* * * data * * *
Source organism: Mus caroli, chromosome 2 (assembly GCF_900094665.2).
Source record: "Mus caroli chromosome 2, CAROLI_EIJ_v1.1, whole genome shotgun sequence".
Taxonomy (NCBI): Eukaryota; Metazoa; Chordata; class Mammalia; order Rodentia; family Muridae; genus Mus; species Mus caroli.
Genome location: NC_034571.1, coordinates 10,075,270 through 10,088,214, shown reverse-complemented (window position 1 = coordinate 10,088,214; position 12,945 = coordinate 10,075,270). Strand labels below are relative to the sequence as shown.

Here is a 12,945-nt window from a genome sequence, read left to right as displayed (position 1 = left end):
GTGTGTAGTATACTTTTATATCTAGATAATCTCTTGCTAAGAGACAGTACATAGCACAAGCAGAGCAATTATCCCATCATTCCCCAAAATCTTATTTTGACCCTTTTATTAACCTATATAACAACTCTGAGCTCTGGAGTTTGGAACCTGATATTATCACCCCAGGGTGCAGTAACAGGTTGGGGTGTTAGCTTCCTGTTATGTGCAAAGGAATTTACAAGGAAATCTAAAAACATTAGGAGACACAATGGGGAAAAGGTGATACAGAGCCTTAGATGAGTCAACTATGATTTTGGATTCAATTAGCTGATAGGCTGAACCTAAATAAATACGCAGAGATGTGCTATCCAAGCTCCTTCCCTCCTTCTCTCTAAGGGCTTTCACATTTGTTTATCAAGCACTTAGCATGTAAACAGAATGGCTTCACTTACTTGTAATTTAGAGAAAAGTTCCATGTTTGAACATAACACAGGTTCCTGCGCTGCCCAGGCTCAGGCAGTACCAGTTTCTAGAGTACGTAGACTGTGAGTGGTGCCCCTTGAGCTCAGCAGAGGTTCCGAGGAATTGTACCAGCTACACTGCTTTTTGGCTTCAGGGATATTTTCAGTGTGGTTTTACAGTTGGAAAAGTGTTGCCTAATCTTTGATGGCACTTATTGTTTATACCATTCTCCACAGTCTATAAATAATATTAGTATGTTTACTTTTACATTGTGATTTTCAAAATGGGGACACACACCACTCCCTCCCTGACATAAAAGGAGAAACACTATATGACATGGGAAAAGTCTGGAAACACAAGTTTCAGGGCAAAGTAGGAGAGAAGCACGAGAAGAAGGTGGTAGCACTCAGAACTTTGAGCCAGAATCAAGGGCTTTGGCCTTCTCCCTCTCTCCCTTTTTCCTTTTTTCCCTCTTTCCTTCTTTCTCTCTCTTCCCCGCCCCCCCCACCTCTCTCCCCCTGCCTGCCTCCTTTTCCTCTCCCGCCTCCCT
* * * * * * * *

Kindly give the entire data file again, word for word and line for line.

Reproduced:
Source organism: Mus caroli, chromosome 2 (assembly GCF_900094665.2).
Source record: "Mus caroli chromosome 2, CAROLI_EIJ_v1.1, whole genome shotgun sequence".
Taxonomy (NCBI): Eukaryota; Metazoa; Chordata; class Mammalia; order Rodentia; family Muridae; genus Mus; species Mus caroli.
Genome location: NC_034571.1, coordinates 10,075,270 through 10,088,214, shown reverse-complemented (window position 1 = coordinate 10,088,214; position 12,945 = coordinate 10,075,270). Strand labels below are relative to the sequence as shown.

Here is a 12,945-nt window from a genome sequence, read left to right as displayed (position 1 = left end):
GTGTGTAGTATACTTTTATATCTAGATAATCTCTTGCTAAGAGACAGTACATAGCACAAGCAGAGCAATTATCCCATCATTCCCCAAAATCTTATTTTGACCCTTTTATTAACCTATATAACAACTCTGAGCTCTGGAGTTTGGAACCTGATATTATCACCCCAGGGTGCAGTAACAGGTTGGGGTGTTAGCTTCCTGTTATGTGCAAAGGAATTTACAAGGAAATCTAAAAACATTAGGAGACACAATGGGGAAAAGGTGATACAGAGCCTTAGATGAGTCAACTATGATTTTGGATTCAATTAGCTGATAGGCTGAACCTAAATAAATACGCAGAGATGTGCTATCCAAGCTCCTTCCCTCCTTCTCTCTAAGGGCTTTCACATTTGTTTATCAAGCACTTAGCATGTAAACAGAATGGCTTCACTTACTTGTAATTTAGAGAAAAGTTCCATGTTTGAACATAACACAGGTTCCTGCGCTGCCCAGGCTCAGGCAGTACCAGTTTCTAGAGTACGTAGACTGTGAGTGGTGCCCCTTGAGCTCAGCAGAGGTTCCGAGGAATTGTACCAGCTACACTGCTTTTTGGCTTCAGGGATATTTTCAGTGTGGTTTTACAGTTGGAAAAGTGTTGCCTAATCTTTGATGGCACTTATTGTTTATACCATTCTCCACAGTCTATAAATAATATTAGTATGTTTACTTTTACATTGTGATTTTCAAAATGGGGACACACACCACTCCCTCCCTGACATAAAAGGAGAAACACTATATGACATGGGAAAAGTCTGGAAACACAAGTTTCAGGGCAAAGTAGGAGAGAAGCACGAGAAGAAGGTGGTAGCACTCAGAACTTTGAGCCAGAATCAAGGGCTTTGGCCTTCTCCCTCTCTCCCTTTTTCCTTTTTTCCCTCTTTCCTTCTTTCTCTCTCTTCCCCGCCCCCCCCACCTCTCTCCCCCTGCCTGCCTCCTTTTCCTCTCCCGCCTCCCT